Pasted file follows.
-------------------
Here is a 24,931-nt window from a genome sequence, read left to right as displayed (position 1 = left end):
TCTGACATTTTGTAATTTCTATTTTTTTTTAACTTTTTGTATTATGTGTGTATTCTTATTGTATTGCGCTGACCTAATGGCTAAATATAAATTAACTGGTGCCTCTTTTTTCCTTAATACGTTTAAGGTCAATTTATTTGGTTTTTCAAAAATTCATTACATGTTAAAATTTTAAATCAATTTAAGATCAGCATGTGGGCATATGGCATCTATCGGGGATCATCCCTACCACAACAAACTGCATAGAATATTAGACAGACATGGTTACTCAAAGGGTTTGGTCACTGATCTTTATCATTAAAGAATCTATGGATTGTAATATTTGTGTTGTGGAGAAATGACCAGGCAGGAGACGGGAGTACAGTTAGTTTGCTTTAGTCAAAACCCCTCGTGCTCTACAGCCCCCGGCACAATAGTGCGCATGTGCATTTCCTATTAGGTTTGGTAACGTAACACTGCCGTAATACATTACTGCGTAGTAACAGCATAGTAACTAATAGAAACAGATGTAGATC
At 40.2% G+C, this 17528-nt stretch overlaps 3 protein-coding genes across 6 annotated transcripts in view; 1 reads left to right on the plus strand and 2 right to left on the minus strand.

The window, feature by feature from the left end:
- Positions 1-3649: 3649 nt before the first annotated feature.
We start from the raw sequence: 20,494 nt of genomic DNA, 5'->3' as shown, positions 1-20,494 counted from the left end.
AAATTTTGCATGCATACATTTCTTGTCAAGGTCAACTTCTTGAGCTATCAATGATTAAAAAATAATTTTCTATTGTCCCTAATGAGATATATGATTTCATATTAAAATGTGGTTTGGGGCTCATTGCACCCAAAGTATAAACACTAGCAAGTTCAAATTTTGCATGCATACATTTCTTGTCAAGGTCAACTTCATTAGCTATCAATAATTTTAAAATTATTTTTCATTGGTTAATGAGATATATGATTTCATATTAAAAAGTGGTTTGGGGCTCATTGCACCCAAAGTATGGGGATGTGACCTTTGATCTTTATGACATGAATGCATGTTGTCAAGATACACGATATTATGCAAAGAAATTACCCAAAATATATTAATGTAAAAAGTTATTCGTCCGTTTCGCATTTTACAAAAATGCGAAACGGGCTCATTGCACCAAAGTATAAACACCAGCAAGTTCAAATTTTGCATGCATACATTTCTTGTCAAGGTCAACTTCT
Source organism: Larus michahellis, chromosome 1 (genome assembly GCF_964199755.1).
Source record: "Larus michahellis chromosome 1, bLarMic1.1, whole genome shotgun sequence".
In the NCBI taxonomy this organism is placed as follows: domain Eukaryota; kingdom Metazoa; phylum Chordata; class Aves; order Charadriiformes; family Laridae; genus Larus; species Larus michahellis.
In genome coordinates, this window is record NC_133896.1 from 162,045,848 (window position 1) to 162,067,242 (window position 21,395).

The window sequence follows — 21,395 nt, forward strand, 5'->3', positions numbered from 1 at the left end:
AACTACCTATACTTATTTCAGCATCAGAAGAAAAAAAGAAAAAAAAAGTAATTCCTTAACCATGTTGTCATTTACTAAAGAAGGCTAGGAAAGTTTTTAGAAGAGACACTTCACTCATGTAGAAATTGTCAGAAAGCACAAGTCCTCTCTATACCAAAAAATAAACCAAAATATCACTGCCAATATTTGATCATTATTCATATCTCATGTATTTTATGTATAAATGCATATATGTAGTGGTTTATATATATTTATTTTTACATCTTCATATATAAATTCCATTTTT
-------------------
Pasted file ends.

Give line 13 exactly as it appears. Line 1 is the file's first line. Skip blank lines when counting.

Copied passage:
AACTACCTATACTTATTTCAGCATCAGAAGAAAAAAAGAAAAAAAAAGTAATTCCTTAACCATGTTGTCATTTACTAAAGAAGGCTAGGAAAGTTTTTAGAAGAGACACTTCACTCATGTAGAAATTGTCAGAAAGCACAAGTCCTCTCTATACCAAAAAATAAACCAAAATATCACTGCCAATATTTGATCATTATTCATATCTCATGTATTTTATGTATAAATGCATATATGTAGTGGTTTATATATATTTATTTTTACATCTTCATATATAAATTCCATTTTT